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Barack Obama's Tweet Condemning Charlottesville Violence is the Most-Liked Ever

Former US President Barack Obama’s tweet had more than 2.8 million likes, making it the most liked tweet of all time, behind a tweet from Ariana Grande following the attack at her concert in Manchester in May.

Agencies

Updated:August 16, 2017, 9:48 AM IST
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Barack Obama's Tweet Condemning Charlottesville Violence is the Most-Liked Ever
File photo of former US President Barack Obama. (Image: Reuters)
Charlottesville: Former President Barack Obama's tweet in response to the violence in Charlottesville, Virginia, over the weekend is already one of the platform's most-liked posts.

Obama tweeted Saturday night: "No one is born hating another person because of the color of his skin or his background or his religion..."



The quote comes from Nelson Mandela's autobiography Long Walk to Freedom. Obama posted the tweet alongside a picture of himself smiling at a group of children of different races.

By Wednesday morning, the tweet had more than 2.8 million likes, making it the most liked tweet of all time, behind a tweet from Ariana Grande following the attack at her concert in Manchester in May. Grande tweets had got around 2.7 million likes.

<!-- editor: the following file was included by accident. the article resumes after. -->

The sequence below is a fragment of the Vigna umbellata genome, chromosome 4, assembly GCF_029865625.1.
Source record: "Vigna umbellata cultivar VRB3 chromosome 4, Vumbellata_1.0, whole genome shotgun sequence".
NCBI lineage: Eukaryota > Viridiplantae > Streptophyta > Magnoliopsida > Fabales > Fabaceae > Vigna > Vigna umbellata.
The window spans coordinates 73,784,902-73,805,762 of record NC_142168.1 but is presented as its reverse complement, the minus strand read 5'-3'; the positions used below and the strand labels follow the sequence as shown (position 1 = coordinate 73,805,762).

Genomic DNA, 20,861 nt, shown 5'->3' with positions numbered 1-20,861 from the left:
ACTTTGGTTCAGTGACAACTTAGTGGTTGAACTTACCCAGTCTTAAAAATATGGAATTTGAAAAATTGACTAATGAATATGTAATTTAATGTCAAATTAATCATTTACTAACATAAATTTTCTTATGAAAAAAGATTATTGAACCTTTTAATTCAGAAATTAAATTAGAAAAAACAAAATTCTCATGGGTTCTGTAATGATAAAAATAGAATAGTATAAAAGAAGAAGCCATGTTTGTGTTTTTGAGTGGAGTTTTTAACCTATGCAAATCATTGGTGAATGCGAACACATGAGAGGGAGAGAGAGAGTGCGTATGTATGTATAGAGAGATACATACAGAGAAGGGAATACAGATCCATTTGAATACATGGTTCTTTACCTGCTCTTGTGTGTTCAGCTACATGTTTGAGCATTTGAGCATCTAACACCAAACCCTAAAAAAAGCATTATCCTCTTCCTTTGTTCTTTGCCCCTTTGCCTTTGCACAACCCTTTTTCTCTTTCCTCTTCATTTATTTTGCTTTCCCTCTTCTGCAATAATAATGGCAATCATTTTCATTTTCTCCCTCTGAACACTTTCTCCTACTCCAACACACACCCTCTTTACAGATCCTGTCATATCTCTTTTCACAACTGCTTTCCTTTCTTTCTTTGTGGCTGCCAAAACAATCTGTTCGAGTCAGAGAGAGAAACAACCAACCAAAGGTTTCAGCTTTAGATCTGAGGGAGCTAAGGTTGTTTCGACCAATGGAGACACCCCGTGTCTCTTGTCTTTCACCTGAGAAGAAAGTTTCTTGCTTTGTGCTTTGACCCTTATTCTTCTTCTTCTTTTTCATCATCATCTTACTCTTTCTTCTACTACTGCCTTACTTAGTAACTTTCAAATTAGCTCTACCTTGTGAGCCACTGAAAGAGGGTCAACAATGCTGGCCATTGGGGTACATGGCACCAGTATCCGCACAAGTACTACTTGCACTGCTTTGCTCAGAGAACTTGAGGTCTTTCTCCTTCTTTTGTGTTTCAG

Obama's reaction to the Charlottesville attack is also the fifth-most retweeted behind a tweet from a teen who wanted free chicken nuggets from Wendy's, Ellen Degeneres' tweet from 2014 Oscars, a tweet from singer Louis Tomlinson to his One Direction bandmate Harry Styles and Ariana Grande's previously mentioned tweet.

Obama’s successor Donald Trump is facing criticism from across the political spectrum over his reaction to Saturday's unrest in the Virginia college town, where a rally by neo-Nazis and white supremacists over the removal of a Confederate statue erupted in clashes with counter-demonstrators.
The violent fracas ended in bloodshed when a 20-year-old suspected Nazi sympathizer, James Fields, plowed his car into a crowd of anti-racism protesters, leaving one woman dead and 19 others injured.

In a rowdy exchange with journalists at Trump Tower in New York, Trump made clear on Tuesday that he was fed up with continued questioning about the issue.

"I think there is blame on both sides," Trump said.

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